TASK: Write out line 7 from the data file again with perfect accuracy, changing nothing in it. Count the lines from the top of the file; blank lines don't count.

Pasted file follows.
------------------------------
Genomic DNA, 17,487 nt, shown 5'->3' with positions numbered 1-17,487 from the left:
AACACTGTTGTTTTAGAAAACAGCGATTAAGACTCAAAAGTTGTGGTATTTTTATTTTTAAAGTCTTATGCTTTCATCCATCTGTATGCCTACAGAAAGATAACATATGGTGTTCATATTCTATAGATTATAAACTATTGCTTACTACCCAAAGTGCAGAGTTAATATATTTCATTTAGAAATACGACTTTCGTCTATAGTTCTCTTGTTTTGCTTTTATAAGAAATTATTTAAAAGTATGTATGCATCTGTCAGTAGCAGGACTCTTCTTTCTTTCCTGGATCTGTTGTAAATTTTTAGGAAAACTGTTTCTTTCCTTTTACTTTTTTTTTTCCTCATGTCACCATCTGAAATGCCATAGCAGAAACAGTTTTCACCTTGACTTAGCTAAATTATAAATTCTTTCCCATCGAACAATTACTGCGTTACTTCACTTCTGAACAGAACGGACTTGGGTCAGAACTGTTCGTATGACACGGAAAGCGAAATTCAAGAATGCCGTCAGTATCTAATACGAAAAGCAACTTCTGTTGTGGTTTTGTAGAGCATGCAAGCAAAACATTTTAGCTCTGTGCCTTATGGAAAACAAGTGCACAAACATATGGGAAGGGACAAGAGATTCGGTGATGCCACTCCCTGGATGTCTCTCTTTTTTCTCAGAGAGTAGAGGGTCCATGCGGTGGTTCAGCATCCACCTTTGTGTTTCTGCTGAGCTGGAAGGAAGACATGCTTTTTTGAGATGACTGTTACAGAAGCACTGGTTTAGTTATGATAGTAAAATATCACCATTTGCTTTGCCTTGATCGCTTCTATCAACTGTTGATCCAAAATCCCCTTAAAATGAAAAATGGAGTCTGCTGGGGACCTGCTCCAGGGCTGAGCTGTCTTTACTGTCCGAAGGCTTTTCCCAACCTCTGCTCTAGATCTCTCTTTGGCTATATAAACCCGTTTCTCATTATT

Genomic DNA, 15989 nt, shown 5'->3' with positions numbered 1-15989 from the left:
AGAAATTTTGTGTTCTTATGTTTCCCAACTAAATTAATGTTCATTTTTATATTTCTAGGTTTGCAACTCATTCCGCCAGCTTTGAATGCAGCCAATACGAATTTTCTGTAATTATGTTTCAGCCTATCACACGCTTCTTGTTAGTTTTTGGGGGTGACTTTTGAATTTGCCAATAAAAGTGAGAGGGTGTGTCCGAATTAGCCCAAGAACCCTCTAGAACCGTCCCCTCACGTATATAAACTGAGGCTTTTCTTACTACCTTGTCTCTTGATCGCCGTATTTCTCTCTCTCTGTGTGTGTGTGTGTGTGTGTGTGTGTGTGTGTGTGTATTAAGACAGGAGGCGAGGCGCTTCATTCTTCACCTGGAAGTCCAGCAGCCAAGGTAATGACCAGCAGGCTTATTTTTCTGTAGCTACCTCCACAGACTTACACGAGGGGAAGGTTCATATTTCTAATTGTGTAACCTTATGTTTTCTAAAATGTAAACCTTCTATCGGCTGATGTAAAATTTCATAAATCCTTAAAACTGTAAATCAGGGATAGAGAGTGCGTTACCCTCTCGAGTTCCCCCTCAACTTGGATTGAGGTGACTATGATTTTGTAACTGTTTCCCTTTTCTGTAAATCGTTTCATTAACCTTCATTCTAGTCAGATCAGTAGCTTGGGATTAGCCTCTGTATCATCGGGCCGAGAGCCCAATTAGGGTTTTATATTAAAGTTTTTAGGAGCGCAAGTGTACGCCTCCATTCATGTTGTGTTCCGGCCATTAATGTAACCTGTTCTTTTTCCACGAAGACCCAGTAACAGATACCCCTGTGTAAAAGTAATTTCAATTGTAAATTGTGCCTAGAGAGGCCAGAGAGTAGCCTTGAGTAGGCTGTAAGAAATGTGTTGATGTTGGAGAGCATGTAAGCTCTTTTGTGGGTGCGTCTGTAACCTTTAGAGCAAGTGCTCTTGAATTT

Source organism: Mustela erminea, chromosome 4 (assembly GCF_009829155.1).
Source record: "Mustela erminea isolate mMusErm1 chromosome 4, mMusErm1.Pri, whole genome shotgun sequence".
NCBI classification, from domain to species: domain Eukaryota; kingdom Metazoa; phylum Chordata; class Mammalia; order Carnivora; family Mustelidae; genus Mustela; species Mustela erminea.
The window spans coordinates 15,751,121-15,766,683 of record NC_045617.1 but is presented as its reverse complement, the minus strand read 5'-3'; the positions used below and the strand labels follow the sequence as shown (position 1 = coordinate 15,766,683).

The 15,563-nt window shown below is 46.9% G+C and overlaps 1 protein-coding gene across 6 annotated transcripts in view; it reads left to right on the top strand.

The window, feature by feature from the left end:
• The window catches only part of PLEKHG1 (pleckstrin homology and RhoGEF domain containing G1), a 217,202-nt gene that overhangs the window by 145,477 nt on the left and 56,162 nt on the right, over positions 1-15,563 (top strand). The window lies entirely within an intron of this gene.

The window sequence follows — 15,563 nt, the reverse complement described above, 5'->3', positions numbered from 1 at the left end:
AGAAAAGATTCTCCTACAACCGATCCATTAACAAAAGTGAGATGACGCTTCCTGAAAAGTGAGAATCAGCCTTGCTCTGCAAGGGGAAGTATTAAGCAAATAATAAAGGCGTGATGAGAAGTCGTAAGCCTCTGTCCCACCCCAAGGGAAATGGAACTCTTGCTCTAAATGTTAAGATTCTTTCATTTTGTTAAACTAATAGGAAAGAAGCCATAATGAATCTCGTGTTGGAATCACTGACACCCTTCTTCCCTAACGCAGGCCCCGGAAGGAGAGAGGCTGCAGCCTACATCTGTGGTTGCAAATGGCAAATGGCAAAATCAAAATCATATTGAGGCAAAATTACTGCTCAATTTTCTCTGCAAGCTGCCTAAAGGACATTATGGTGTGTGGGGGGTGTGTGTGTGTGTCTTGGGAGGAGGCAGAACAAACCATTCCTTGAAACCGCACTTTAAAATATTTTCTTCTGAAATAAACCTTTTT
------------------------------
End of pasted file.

NCBI classification, from domain to species: domain Eukaryota; kingdom Metazoa; phylum Chordata; class Mammalia; order Carnivora; family Mustelidae; genus Mustela; species Mustela erminea.